Censors can’t just black out portions of public documents, casually deciding disclosure might bedevil foreign relations, a three-judge panel of the Federal Court of Appeals has ruled in a shot across the bow of a government accused of being too secretive.
The case dates back to 2007 when Stephen Harper’s government blacked out all references to torture, extrajudicial killing and other violent mistreatment of detainees in Afghan hands, even as ministers were telling the House of Commons they were unaware of any nastiness.
Even after The Globe and Mail published the “blacked out” portions of the documents, the government refused to make them public under the Access to Information Act, saying that disclosure would undermine national security and wreck relations with the Karzai government in Kabul.
“It’s symbolic but it’s important,” said Michel Drapeau, a University of Ottawa law professor and Canada’s foremost expert in the Access to Information Act. Prof. Drapeau, a retired colonel and author of the primary university textbooks on Access to Information, called the judgment a “shot across the bow” of government and “a most welcome victory.”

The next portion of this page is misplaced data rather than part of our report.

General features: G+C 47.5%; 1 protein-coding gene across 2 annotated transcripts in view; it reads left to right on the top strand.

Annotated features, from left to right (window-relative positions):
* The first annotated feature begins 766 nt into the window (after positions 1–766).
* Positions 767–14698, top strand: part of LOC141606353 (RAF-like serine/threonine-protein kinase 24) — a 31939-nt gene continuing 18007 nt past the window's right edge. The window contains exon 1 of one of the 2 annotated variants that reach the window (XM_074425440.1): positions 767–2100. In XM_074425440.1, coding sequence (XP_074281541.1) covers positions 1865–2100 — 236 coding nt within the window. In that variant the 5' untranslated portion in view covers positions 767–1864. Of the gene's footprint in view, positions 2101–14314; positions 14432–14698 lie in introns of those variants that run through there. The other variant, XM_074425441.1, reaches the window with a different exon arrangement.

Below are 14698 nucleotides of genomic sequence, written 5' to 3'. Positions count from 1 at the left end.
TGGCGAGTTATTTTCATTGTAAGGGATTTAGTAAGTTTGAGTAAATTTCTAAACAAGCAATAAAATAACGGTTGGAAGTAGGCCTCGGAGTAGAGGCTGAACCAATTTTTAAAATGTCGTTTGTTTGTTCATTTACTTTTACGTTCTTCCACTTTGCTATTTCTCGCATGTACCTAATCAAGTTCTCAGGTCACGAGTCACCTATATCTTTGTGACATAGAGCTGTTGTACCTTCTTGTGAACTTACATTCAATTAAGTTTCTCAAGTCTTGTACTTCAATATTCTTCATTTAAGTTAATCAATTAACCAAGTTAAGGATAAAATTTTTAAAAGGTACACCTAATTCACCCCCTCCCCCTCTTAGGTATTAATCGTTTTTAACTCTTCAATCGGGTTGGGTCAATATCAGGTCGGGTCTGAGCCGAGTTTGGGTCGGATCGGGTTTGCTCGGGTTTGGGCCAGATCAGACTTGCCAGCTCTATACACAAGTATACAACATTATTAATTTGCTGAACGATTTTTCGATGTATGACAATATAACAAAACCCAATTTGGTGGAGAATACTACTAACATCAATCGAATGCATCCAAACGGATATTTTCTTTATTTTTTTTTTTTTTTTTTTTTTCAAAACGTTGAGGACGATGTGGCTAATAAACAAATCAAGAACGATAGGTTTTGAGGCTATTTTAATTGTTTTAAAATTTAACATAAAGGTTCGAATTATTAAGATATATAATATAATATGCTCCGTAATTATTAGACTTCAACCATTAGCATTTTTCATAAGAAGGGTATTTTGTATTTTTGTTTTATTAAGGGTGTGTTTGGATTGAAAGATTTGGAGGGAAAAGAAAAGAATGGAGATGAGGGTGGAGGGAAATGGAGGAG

The ruling against the Minister of Foreign Affairs concludes there was a “failure to exercise the discretion” required under the Act. In effect, the appeals court judges made no finding as to whether the censored passages should have been disclosed, only that there was no evidence of proper consideration by the minister and that the censorship was arbitrary.Does the ruling mean that we the people will no longer have to contend with the Canadian "Human Rights" Commission censors' arbitrary and capricious redactings?